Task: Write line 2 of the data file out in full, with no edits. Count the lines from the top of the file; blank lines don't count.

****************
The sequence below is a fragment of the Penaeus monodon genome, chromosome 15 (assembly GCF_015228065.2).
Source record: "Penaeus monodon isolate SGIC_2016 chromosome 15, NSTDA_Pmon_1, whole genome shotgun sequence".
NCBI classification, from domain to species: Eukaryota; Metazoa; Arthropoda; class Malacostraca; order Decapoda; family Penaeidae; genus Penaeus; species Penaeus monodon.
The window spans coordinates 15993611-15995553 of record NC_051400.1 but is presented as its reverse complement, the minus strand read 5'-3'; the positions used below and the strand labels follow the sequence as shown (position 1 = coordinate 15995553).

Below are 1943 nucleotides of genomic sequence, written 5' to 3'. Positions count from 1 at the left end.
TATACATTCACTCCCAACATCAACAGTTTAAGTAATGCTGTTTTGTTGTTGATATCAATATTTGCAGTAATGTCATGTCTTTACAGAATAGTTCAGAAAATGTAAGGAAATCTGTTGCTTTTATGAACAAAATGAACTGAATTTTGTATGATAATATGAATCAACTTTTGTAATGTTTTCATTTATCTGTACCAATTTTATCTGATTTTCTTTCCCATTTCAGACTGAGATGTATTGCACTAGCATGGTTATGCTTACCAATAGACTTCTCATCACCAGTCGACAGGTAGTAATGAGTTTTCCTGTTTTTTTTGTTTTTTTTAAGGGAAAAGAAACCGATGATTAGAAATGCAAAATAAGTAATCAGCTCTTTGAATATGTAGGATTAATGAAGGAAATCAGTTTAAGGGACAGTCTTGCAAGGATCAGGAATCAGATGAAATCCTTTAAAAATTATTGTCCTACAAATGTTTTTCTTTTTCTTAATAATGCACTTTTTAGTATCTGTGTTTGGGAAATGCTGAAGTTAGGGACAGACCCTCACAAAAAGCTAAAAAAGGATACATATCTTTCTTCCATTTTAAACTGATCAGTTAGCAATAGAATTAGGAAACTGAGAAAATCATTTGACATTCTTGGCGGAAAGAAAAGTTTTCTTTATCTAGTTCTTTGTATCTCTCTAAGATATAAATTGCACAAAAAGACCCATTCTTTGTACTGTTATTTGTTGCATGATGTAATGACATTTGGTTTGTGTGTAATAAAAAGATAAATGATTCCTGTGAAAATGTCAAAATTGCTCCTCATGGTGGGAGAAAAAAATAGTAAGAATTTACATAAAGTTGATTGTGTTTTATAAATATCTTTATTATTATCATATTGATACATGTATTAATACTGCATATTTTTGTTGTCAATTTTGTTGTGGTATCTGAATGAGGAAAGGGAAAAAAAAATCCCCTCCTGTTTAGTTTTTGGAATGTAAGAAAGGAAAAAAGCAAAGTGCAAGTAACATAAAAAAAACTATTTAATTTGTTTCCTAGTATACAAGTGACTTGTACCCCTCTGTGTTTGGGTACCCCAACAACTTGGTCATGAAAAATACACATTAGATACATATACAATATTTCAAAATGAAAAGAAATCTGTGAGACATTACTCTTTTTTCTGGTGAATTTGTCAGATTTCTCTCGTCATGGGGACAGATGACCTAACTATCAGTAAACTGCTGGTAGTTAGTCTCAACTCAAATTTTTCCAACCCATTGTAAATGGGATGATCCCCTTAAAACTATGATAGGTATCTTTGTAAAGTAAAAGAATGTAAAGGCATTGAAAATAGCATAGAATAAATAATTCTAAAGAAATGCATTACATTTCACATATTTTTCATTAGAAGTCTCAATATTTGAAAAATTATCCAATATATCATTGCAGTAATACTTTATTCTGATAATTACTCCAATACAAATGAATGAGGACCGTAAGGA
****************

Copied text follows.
Source record: "Penaeus monodon isolate SGIC_2016 chromosome 15, NSTDA_Pmon_1, whole genome shotgun sequence".